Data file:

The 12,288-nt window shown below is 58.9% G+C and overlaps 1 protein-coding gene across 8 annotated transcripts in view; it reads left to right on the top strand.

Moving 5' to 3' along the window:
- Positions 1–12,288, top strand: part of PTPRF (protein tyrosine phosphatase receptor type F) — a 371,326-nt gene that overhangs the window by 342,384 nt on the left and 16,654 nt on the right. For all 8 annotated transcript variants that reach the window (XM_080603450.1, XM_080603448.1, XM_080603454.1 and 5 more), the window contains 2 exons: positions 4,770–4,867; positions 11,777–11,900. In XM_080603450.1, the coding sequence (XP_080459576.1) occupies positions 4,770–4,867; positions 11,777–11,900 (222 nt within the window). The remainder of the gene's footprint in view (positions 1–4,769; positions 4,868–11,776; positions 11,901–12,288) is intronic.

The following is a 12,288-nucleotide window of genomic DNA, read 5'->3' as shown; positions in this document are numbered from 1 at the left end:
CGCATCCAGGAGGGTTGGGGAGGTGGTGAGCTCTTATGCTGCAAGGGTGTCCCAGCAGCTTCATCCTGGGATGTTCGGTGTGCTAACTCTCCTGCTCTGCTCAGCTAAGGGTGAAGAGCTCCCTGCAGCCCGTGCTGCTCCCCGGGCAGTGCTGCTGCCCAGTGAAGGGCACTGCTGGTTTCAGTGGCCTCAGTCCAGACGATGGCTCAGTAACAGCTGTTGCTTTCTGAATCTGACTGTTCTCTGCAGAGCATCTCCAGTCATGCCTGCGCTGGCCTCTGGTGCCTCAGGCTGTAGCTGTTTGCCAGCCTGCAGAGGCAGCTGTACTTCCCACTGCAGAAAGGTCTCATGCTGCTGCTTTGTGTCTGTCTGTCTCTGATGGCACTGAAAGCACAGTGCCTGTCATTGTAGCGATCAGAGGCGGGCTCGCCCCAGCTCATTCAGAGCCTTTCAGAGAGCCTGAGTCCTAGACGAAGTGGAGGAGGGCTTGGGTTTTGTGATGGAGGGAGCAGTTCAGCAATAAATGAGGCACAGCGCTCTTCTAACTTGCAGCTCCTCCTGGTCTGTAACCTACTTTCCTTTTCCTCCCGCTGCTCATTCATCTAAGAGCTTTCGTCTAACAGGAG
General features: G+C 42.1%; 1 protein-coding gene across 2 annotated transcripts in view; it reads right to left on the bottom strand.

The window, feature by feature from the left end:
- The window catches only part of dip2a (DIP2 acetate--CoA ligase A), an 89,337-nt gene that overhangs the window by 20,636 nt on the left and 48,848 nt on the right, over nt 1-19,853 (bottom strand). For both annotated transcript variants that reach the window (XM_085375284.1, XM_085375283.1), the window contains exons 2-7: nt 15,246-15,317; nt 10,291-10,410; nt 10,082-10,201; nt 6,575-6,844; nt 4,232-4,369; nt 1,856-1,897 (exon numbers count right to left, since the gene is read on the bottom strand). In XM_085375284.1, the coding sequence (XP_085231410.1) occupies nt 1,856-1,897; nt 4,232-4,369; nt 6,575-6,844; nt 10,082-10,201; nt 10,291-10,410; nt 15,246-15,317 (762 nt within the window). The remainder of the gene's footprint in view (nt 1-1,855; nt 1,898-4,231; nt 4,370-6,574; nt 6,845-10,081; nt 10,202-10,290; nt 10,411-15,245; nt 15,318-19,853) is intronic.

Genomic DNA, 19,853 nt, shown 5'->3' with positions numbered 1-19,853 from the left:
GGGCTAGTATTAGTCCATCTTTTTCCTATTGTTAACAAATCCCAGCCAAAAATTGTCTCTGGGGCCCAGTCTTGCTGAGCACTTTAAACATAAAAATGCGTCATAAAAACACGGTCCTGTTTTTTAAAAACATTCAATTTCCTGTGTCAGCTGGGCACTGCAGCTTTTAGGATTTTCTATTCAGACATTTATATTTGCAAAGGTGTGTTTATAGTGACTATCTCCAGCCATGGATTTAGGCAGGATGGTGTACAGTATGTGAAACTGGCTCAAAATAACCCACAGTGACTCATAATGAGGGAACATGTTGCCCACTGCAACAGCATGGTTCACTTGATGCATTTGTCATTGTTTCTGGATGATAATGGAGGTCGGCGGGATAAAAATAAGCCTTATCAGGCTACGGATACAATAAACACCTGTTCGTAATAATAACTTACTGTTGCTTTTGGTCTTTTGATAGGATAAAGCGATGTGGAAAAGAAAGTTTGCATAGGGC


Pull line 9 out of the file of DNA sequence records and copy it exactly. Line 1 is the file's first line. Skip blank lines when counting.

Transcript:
Genomic DNA, 19,853 nt, shown 5'->3' with positions numbered 1-19,853 from the left: